Moore’s Law is effectively boosting compute capability by a factor of ten over a five year span, as Nvidia co-founder and chief executive officer Jensen Huang reminded Wall Street this week when talking about the graphics chip maker’s second quarter of fiscal 2019 financial results.
Moore’s Law has really been utilized to drive down the cost of a unit of compute and then drive up utilization at the same time, a perfect example of the elasticity of demand to cost. And with Moore’s Law increases in performance slowing down on CPUs, it was inevitable, perhaps, that Nvidia – or some other company peddling parallel processors – would drive a new type of computing architecture that delivered the kind of performance and price/performance that would stay on the Moore’s Law track or beat it.
Something had to give, and HPC made it break and then machine learning widened the gap a whole lot further and now Nvidia’s datacenter business is itself growing faster than Moore’s Law, growing from just north of nothing about a decade ago to now humming along at more than a $3 billion annualized run rate as the second quarter ended in July. As fiscal 2015 was getting underway, Nvidia’s datacenter business was a mere $57 million, and a little more than four years later, it has brought in $760 million and probably has something on the order of 80 percent gross margins. There is no question that the growth rate in this datacenter business is slowing, as inevitably happens with all new waves of computing and the systems that deploy them, but over those four years the revenue stream from the glass house, dominated by machine learning and HPC, has grown by a factor of 13X and even if you assume a slowing of growth as Nvidia rides down the Moore’s Law curves and provides ever-larger chunks of compute for the same money, by the time 2024 rolls around the datacenter business at Nvidia could be as large as $25 billion a year. There are a lot of assumptions in that data, mainly that all kinds of compute become accelerated, interpreted by machine learning, and visualized on the fly, but that will be abut a factor of 80X growth in a decade.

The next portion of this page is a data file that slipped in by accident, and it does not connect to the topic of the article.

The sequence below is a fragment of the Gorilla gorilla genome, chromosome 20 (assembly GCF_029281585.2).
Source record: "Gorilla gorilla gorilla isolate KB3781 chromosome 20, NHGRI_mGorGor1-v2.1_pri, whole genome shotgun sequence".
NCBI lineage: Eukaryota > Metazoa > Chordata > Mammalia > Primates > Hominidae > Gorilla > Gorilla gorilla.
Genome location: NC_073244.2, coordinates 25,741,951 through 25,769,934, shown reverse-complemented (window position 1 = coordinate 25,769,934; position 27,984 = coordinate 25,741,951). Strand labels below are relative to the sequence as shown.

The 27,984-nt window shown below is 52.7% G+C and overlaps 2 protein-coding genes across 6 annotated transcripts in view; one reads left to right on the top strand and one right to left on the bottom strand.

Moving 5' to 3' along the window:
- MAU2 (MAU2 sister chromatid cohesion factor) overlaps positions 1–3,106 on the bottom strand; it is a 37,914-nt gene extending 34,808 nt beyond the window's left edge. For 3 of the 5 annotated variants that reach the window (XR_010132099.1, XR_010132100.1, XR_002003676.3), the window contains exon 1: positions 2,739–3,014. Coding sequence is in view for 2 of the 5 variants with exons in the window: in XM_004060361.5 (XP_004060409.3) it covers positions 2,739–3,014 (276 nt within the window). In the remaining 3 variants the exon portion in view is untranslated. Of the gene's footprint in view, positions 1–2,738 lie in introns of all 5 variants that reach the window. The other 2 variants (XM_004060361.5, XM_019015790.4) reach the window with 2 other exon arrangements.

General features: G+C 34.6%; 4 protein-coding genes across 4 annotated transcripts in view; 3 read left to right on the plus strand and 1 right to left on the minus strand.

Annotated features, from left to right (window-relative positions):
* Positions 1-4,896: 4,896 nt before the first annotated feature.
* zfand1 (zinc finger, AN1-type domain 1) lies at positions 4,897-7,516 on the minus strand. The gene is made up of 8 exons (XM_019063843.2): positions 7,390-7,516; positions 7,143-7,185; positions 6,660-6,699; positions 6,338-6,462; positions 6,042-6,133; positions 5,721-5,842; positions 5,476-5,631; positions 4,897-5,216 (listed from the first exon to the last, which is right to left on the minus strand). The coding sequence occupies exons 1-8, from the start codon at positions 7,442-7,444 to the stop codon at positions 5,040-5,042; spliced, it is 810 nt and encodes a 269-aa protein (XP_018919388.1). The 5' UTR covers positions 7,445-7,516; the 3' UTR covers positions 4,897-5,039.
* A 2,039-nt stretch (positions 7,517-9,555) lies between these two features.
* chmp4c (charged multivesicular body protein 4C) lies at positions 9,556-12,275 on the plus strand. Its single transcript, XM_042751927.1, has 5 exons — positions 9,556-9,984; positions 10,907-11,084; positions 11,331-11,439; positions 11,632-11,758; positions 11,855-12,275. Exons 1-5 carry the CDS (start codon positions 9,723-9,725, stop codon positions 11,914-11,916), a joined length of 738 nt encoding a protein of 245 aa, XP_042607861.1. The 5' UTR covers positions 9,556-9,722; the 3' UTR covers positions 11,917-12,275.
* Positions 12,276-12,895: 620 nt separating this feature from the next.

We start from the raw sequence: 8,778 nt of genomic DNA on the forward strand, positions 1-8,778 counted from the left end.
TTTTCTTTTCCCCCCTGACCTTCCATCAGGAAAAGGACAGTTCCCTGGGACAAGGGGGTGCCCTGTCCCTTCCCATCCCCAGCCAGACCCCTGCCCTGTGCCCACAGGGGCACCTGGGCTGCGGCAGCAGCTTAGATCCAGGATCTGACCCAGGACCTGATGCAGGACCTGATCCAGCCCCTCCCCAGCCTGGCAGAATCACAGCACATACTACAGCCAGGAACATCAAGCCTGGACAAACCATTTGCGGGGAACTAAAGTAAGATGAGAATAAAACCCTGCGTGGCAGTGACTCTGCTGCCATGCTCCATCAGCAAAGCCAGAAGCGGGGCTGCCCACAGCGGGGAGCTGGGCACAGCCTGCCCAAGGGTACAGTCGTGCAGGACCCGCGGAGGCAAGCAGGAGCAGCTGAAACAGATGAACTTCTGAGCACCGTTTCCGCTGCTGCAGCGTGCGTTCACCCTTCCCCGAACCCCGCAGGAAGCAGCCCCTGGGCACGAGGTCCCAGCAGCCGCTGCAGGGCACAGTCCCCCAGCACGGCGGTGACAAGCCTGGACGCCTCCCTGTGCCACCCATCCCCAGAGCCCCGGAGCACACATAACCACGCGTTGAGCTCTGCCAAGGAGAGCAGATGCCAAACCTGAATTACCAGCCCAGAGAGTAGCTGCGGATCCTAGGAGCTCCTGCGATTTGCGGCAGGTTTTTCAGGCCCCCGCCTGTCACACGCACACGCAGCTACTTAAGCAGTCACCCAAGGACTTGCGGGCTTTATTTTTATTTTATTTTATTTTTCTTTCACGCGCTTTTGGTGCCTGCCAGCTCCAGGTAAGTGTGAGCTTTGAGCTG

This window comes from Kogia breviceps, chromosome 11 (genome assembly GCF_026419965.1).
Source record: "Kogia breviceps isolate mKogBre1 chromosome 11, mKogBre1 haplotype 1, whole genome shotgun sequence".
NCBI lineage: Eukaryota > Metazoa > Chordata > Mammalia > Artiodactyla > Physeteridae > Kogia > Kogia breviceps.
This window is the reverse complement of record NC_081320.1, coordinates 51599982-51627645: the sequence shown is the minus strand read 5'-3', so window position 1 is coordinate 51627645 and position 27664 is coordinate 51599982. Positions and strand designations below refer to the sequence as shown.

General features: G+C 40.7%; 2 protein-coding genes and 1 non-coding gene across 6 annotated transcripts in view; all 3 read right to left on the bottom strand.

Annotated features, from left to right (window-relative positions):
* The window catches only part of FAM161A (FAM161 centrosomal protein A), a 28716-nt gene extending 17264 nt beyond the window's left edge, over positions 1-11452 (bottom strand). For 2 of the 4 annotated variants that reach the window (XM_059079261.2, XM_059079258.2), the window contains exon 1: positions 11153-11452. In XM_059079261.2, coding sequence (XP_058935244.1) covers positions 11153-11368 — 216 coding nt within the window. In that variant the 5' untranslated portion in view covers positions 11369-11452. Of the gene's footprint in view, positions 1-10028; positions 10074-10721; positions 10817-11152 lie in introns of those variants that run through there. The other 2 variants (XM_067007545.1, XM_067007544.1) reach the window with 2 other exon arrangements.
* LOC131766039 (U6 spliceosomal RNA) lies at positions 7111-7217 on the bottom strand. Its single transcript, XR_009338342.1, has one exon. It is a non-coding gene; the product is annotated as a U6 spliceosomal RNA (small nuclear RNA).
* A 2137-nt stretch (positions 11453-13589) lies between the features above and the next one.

We are setting the bar pretty high for Nvidia here, but no higher than Huang and his team at Nvidia has set for itself.
With that far off future in mind, let’s return to the present and take a look at what happened in the second quarter. In the quarter ended in July, Nvidia’s overall revenues rose by 40 percent to $3.12 billion, and net income rose by an even faster rate of 88.9 percent to $1.1 billion, and represented 35.3 percent of revenues. That is twice the profit rate that you might expect from a healthy Fortune 500 or Global 2000 company, to put it into perspective. And it is an amazing transformation of what used to simply be a maker of graphics chips for gamers on PCs.
Nvidia’s datacenter business, dominated by the Tesla GPU accelerators but also now seeing contributing sales from DGX systems sales as well as HGX hyperscale component sales based on NVLink and soon the new NVSwitch. We think that DGX system sales comprise probably somewhere between 10 percent to 15 percent of Nvidia’s datacenter revenues, and thus far all that the company has confirmed is that DGX drives “hundreds of millions of dollars” in sales per year at this point. We think that DGX plus HGX will eventually drive somewhere around a third of sales in the near term, which explains why Nvidia did it. Yes, Nvidia wants to control more of its platform. But it also wants to boost its revenues to tell a better story.
That’s what we would do, and that is what Intel has done and what AMD is trying to do.
The one thing that is not growing is the cryptocurrency market, which was expected to drive $100 million in sales in fiscal Q2 but only managed to bring in $18 million. Nvidia says it will be basically zero looking ahead, and this is ironic given the fact that the just announced “Turing” architecture, a derivative of the Volta architecture with real-time ray tracing engines built in and lots of oomph from modified Tensor Cores to do machine learning inference on the fly, was supposed to be something that would be appealing to the mining crowd. But that party seems to be over for Nvidia now, and without much explanation above and beyond some serious miners investing in ASICs and the hobby miners using the Pascal GPUs they already have bought. No matter. Mining was always just a few extra blobs of icing on the cake for both AMD and Nvidia. It was never supposed to be the cake.
In any event, once we get back from vacation – why do companies always try to do important things on our vacation? – we will be drilling down into the Turing architecture and its implications in the datacenter. Nvidia is set to give a deep dive on Turing at the Hot Chips symposium next week in Silicon Valley, and we will be there.
Here is the important thing about Nvidia: It has $7.94 billion in cash in the bank, it has widely respected parallel computing engines and now whole platforms, and perhaps the most sophisticated and widely adopted parallel computing software stack in history.